While there were important antecedents, such as the documentary reconstructions of British Instructional Films and the polar exploration epics, the emergence of British documentary as a distinct mode of film practice in its own right is generally held to have been in the 1930s when a combination of factors — including a growing awareness of the potential of film as a medium of mass communication, a progressive outlook by both the public and private sectors towards commissioning films for publicity purposes, a realist tendency in the arts in general, and the rise of an intellectual film culture that saw films as an art form rather than purely as a business — created the circumstances in which the documentary ‘movement’ took shape. All accounts of the origins and early history of the British documentary film movement privilege the role of John Grierson (1898—1972) who is widely referred to — including by himself — as its ‘founder’ or ‘leader’. In the standard historiography Grierson is seen as laying down both the sociological and the aesthetic principles of documentary film. This is despite the fact that he directed only one major film (Drifters, 1929) and that his career as a hands-on documentary producer was in fact quite short. Yet Grierson’s influence on documentary was so pervasive that the label ‘Griersonian’ is regularly attached to an entire tradition of film-making and even extends to include many productions in which he had no involvement at all.
James Chapman

3. Documentary at War

In most histories of British cinema the Second World War is regarded as a ‘golden age’ when the social practice of cinema-going was at its height (annual cinema admissions reached their peak at 1,632 million in 1945) and when British films, long dismissed as pale imitations of Hollywood, enjoyed a hitherto unprecedented level of both critical and popular acclaim.2 The war also marked a high watermark for the British documentary movement, whose skills and experience were now much in demand for the provision of ‘propaganda for democracy’. It was during the Second World War that documentary films reached their widest audiences and that documentary entered into the mainstream of British film culture. Documentary films such as Britain Can Take It!, Target for Tonight and Fires Were Started became synonymous with the ideological project of British wartime cinema to represent the ‘people’s war’, while critics at the time and since have identified a ‘wartime wedding’ between documentary and the fiction film in which the style and ethos of the former infused the latter.3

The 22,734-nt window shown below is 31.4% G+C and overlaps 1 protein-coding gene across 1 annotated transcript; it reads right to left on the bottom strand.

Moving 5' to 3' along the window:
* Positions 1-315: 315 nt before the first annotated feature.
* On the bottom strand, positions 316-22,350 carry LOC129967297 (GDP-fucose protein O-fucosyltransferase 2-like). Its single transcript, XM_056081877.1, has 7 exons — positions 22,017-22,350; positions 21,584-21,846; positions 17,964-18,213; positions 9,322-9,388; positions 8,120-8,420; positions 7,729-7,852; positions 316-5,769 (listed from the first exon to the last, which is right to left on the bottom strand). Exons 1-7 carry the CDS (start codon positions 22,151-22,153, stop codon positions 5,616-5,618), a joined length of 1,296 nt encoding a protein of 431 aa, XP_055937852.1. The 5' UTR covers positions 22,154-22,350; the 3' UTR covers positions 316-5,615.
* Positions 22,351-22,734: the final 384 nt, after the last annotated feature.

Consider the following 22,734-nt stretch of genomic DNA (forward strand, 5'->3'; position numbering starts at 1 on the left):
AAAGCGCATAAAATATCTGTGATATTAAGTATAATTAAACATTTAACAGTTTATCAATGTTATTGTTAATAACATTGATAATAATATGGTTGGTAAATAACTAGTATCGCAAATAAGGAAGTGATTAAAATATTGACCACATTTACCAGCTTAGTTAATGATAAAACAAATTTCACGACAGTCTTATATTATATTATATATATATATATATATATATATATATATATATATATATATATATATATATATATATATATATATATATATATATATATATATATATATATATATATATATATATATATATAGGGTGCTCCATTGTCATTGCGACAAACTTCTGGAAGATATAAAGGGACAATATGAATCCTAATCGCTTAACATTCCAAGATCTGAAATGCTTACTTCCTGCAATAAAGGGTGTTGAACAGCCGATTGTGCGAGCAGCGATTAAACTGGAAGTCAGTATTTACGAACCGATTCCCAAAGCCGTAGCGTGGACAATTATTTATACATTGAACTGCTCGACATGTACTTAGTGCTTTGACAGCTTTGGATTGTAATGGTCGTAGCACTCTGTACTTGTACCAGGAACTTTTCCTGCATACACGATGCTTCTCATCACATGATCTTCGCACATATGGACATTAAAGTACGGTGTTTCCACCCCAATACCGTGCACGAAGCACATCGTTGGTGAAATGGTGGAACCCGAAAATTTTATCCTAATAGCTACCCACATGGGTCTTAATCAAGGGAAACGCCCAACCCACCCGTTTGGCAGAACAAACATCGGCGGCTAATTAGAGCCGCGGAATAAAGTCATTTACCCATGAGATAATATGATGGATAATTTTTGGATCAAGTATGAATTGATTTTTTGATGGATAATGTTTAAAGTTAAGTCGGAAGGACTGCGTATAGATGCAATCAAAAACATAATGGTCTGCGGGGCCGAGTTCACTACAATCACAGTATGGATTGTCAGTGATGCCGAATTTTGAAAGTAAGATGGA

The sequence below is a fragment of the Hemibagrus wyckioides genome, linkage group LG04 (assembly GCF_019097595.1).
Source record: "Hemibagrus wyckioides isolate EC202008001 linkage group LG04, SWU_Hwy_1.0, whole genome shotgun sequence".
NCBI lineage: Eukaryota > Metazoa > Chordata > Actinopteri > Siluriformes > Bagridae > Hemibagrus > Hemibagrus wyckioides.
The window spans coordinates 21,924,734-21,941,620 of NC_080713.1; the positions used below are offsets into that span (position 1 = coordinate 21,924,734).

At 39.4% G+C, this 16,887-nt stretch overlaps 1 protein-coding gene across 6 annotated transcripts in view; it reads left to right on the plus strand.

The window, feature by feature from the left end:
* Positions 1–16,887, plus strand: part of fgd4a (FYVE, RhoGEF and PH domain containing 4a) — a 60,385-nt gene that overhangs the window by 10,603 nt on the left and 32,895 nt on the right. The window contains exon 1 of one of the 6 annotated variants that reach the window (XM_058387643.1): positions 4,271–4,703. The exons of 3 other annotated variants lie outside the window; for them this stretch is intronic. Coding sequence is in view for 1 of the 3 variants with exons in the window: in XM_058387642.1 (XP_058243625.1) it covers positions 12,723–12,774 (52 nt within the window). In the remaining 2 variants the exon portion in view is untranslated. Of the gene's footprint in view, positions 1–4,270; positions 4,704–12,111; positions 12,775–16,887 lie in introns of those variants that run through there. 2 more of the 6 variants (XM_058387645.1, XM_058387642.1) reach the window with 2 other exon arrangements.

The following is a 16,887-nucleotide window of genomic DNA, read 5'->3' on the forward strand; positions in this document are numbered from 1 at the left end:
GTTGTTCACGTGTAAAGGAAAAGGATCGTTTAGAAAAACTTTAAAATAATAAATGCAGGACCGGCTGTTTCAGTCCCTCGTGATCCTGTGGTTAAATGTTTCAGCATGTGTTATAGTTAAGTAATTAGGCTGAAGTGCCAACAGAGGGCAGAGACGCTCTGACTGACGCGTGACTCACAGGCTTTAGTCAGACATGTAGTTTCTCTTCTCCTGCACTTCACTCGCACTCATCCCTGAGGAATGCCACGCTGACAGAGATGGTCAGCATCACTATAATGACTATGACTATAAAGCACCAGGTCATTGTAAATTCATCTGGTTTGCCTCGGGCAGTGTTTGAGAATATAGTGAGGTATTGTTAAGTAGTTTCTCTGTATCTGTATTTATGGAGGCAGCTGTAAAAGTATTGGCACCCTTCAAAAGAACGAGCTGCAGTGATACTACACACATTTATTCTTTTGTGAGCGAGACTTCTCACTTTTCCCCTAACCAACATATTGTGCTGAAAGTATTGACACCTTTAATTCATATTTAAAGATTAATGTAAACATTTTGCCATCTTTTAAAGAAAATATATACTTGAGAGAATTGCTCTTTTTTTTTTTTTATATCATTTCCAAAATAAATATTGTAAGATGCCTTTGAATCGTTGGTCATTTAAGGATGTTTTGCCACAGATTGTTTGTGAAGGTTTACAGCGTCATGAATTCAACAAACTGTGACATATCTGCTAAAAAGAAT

James Chapman

4. Post-War Documentary

The orthodox view of British documentary after the Second World War is that it was a period of stagnation and decline — a narrative summed up in the title of Elizabeth Sussex’s book The Rise and Fall of British Documentary.2 Basil Wright, for example, believed that ‘exhaustion set in’ after the war and ‘we were over the peak’.3 This was not merely a retrospective view. A contemporary report on documentary for the Central Office of Information was dismissive in the extreme of ‘the old Soho Square gang’: ‘They are stale. They have no new ideas. They are content to plough the same somewhat arid furrows that they have ploughed for these many years.’4 It would probably be fair to say that few if any post-war documentary films deserve a place in the canon alongside classics such as The Song of Ceylon, Night Mail, Fires Were Started or Desert Victory. In the standard historiography two events — the death of Humphrey Jennings in 1950 and the closure of the Crown Film Unit in 1952 — have come to represent, symbolically at least, the end point of the documentary movement of the 1930s.5
James Chapman

5. Television and Documentary